What she is seeking: Young adult fiction: I am open to all genres of YA. I have a soft spot for layered, emotional contemporary, preferably with more than an ounce of humor; sophisticated and unusual SFF; and vivid, immersive historical fiction about lesser-known stories. I love books about teenagers having complicated feelings, girls who try hard but mess up, clever concepts handled in an unusual way, and a voice that makes me feel like I know the character personally.

Science fiction and fantasy: I tend to prefer the more literary side of the genre: the first things that grab me are character and voice. Fantasy was one of my first loves, and I’m interested in a wide variety of novels; I particularly like stories where the characters drive the plot and the worldbuilding shapes the characters. In science fiction, I’m looking for books that are intimately human on a galactic scope. 

I’d particularly love to see romantic SFF (like A MARVELLOUS LIGHT or WINTER’S ORBIT), big fascinating stories with a moment that grabs you by the throat (THE TRAITOR BARU CORMORANT or GIDEON THE NINTH), and historical fantasy, but the whole genre is fair game.

Literary fiction: I tend to prefer literary fiction that includes elements of other genres or an interesting structure. I’m particularly interested in historical fiction about women, people of color, and LGBTQ people. Some non-client favorites include THE ESSEX SERPENT by Sarah Perry, POSSESSION by A.S. Byatt, FINGERSMITH by Sarah Waters, and THE GOLEM AND THE JINNI by Helene Wecker. I’m also interested in contemporary fiction with a speculative element and/or a strong plot (a la Alice Hoffman or Tana French).

Rom-coms: I’m newly open to adult rom-coms! Like in YA, I want them warm, funny, voicey, and layered; a high-concept premise that leaves space for big feelings and will appeal to a mainstream/crossover audience. I’m still not the best fit for genre romance.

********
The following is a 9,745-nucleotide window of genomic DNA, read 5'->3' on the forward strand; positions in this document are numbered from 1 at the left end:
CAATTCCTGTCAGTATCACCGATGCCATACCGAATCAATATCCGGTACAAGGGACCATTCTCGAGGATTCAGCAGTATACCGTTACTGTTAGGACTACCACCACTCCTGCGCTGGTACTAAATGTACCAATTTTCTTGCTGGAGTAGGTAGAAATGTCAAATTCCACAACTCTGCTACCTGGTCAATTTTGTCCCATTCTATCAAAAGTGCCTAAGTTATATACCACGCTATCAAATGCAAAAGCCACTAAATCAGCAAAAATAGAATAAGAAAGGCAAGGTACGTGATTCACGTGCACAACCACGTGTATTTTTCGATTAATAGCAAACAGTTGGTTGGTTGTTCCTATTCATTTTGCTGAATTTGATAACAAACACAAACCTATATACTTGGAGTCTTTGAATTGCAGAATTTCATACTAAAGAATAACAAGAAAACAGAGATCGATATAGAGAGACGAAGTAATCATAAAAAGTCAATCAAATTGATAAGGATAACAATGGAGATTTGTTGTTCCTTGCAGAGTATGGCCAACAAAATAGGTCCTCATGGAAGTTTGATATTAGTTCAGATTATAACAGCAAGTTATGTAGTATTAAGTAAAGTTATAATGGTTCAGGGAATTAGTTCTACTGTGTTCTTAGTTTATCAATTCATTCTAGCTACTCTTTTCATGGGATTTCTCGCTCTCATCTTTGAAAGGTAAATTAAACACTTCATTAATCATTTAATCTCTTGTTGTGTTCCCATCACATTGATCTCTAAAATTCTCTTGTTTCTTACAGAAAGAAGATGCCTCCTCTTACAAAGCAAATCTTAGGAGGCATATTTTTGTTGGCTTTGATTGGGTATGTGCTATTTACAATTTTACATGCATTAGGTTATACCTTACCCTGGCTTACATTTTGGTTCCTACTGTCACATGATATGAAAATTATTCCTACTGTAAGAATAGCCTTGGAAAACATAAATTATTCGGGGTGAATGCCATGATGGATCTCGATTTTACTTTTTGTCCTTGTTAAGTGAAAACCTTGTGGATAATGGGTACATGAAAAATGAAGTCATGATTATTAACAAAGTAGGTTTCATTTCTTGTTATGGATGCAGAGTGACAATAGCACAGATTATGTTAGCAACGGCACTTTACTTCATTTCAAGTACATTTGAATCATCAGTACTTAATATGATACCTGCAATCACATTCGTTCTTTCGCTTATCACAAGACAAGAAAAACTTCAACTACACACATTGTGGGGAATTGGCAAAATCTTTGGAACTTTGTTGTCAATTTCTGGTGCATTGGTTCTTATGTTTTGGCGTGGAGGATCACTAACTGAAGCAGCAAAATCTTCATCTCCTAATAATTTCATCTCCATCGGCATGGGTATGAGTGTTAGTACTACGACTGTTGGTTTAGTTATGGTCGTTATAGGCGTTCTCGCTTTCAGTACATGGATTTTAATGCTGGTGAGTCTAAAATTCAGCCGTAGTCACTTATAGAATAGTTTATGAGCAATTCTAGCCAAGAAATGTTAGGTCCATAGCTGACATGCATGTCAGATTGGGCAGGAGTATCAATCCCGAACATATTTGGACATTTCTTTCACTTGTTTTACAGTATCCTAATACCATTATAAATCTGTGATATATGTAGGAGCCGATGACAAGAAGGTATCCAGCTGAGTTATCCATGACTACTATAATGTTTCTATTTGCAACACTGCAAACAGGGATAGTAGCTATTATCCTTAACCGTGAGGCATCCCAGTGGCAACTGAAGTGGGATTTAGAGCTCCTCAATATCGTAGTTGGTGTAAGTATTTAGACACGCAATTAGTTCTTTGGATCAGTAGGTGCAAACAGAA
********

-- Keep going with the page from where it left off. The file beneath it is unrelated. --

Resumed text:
How to submit: Use her query manager HERE.


Roz Foster
of Frances Goldin Literary Agency

With a BA in English literature from UC San Diego, Roz studied philosophy for a year at the University of Sheffield, U.K., and earned her MA in English, with an emphasis in composition & rhetoric and creative writing, from Portland State University. At PSU, she taught writing in exchange for tuition. She works from the Catskills of New York. Roz spent over five years as a qualitative researcher in high-tech consumer products marketing. In 2008, she co-founded a web design company for which she provided non-profit organizations with audience-focused market research, project planning, and digital design. She joined SDLA in 2013. 
What she is seeking: Roz is seeking mostly literary fiction. She’s especially drawn to contemporary literary fiction and literary speculative or grounded sci-fi—i.e. rather than hard sci-fi or high fantasy. She’s also looking for literary supernatural, magical realism, fabulism, mystery, crime, and thriller. She enjoys dark stories with big questions at their core.
How to submit: Use her querymanager HERE.

Sarah E. Younger of Nancy Yost Literary


What she is seeking: She is specifically interested in representing all varieties of adult commercial fiction, from book club titles to romantic comedies, genre romance, adult science fiction, fantasy, and romantasy, mysteries, thrillers, suspense, and very select non-fiction.